No clear pattern stands out in the arbitration rulings involving Chrysler Group and General Motors Co. So far, we can see that Chrysler's Genesis plan for consolidating all its brands in each dealership has gotten the nod from most arbitrators while GM's cost-cutting grounds for removing dealerships has had less success. Since late April, Chrysler has won 12 cases and lost four.
Rejected Chrysler stores are faced with a daunting challenge of standing their ground against the Genesis program and Chrysler's year-long strategy of awarding franchises that are located in the vicinity of these rejected dealerships.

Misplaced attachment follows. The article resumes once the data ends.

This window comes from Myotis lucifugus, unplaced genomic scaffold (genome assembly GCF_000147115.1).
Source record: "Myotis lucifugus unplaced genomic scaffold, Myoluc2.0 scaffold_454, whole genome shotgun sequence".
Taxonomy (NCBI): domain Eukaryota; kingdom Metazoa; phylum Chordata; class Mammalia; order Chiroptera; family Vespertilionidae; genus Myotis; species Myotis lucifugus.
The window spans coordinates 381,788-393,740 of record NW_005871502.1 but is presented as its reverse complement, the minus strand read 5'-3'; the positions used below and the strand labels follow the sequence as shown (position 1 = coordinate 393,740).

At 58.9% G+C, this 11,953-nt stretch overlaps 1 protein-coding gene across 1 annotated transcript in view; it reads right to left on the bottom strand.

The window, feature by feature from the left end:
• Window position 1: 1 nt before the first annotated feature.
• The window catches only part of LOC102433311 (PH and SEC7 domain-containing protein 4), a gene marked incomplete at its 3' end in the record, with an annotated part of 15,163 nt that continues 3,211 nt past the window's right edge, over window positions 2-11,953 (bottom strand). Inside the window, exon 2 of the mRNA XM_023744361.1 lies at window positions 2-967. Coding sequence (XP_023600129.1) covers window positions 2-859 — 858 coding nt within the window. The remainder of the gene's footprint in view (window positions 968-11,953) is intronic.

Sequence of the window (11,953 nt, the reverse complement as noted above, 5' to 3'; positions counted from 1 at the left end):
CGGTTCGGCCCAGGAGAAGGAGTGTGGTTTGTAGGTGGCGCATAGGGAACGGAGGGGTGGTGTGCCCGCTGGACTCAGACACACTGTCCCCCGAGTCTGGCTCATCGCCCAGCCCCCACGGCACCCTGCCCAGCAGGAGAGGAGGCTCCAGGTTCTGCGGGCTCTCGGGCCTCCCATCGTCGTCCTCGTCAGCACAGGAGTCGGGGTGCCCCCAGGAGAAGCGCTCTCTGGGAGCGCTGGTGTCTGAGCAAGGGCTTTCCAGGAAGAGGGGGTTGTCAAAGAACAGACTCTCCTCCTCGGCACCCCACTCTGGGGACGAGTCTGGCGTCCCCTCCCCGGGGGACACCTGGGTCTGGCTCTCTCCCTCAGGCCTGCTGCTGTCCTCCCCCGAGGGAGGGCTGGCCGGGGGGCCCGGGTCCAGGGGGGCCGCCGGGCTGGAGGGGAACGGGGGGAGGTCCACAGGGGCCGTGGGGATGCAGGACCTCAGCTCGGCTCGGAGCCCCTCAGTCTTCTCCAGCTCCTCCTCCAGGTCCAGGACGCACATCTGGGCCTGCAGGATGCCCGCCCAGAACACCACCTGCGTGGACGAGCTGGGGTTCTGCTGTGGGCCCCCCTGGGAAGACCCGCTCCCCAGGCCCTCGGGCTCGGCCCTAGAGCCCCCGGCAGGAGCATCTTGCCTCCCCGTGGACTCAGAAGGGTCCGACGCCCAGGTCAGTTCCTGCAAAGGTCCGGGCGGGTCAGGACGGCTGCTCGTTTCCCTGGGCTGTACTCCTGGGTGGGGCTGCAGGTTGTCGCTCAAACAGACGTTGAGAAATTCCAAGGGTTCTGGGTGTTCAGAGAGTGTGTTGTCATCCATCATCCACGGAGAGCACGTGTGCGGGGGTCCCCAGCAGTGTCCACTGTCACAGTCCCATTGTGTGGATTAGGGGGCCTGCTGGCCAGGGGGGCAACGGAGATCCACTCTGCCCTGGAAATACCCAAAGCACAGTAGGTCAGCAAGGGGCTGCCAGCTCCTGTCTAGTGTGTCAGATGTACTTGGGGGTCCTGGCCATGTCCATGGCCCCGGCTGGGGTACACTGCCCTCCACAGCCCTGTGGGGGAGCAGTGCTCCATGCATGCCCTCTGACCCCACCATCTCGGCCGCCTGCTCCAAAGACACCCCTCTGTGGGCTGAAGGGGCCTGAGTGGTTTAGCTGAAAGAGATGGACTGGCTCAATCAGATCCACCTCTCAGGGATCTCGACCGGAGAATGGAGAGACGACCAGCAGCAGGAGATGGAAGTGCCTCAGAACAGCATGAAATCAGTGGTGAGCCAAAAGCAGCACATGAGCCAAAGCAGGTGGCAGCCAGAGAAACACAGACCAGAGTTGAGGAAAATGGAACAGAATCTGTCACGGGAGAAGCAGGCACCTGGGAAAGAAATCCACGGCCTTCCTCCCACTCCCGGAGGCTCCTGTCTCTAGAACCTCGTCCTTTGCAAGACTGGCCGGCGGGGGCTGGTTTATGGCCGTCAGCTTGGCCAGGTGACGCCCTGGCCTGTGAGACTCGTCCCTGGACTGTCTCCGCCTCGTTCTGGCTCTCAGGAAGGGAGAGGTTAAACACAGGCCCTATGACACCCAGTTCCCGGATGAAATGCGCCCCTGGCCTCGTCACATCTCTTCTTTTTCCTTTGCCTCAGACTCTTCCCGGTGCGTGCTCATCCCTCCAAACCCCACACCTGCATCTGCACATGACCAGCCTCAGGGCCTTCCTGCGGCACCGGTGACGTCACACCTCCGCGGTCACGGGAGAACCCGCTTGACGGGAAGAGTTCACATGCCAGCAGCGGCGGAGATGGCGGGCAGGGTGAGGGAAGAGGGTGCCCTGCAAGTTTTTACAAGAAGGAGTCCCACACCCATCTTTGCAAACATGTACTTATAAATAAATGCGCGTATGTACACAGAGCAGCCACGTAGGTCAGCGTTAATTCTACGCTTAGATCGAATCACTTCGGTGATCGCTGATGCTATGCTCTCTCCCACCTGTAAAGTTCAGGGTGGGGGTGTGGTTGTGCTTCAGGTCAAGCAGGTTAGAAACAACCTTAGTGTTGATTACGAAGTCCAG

Tammy Darvish, a rejected Chrysler dealer in Maryland who is a co-leader of the Committee to Restore Dealer Rights, said that arbitrators have given weight to the Genesis plan.
GM has lost the three publicly known cases. GM claims that it won some cases but it doesn't want to discuss them.
Dealer lawyer Richard Sox of Tallahassee, Fla., said that GM has been much more inconsistent with its business plan than Chrysler by reinstating a big percentage of the dealers rejected in bankruptcy. Sox added that as a result, the arbitrators tend to think that GM's business plan is less credible.